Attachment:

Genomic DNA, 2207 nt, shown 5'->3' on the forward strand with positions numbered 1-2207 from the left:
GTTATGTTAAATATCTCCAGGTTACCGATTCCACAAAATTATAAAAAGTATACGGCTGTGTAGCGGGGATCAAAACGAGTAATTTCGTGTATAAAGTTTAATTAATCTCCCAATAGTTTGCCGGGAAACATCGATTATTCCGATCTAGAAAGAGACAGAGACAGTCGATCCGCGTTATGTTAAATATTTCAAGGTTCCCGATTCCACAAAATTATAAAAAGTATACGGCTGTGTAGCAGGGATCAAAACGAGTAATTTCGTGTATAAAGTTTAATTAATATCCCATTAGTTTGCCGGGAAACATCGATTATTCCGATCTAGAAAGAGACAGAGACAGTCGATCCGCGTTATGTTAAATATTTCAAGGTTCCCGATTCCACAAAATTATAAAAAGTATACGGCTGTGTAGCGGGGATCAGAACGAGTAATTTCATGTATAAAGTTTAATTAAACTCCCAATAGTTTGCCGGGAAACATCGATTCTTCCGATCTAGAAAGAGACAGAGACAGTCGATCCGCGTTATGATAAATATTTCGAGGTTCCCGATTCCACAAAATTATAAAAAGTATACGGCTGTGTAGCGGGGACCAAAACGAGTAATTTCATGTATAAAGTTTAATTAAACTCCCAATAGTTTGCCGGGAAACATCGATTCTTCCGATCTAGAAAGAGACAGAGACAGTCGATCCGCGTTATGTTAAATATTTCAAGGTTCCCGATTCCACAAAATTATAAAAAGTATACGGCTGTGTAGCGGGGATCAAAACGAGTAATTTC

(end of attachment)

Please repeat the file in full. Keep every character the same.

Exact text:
Genomic DNA, 2207 nt, shown 5'->3' on the forward strand with positions numbered 1-2207 from the left:
GTTATGTTAAATATCTCCAGGTTACCGATTCCACAAAATTATAAAAAGTATACGGCTGTGTAGCGGGGATCAAAACGAGTAATTTCGTGTATAAAGTTTAATTAATCTCCCAATAGTTTGCCGGGAAACATCGATTATTCCGATCTAGAAAGAGACAGAGACAGTCGATCCGCGTTATGTTAAATATTTCAAGGTTCCCGATTCCACAAAATTATAAAAAGTATACGGCTGTGTAGCAGGGATCAAAACGAGTAATTTCGTGTATAAAGTTTAATTAATATCCCATTAGTTTGCCGGGAAACATCGATTATTCCGATCTAGAAAGAGACAGAGACAGTCGATCCGCGTTATGTTAAATATTTCAAGGTTCCCGATTCCACAAAATTATAAAAAGTATACGGCTGTGTAGCGGGGATCAGAACGAGTAATTTCATGTATAAAGTTTAATTAAACTCCCAATAGTTTGCCGGGAAACATCGATTCTTCCGATCTAGAAAGAGACAGAGACAGTCGATCCGCGTTATGATAAATATTTCGAGGTTCCCGATTCCACAAAATTATAAAAAGTATACGGCTGTGTAGCGGGGACCAAAACGAGTAATTTCATGTATAAAGTTTAATTAAACTCCCAATAGTTTGCCGGGAAACATCGATTCTTCCGATCTAGAAAGAGACAGAGACAGTCGATCCGCGTTATGTTAAATATTTCAAGGTTCCCGATTCCACAAAATTATAAAAAGTATACGGCTGTGTAGCGGGGATCAAAACGAGTAATTTC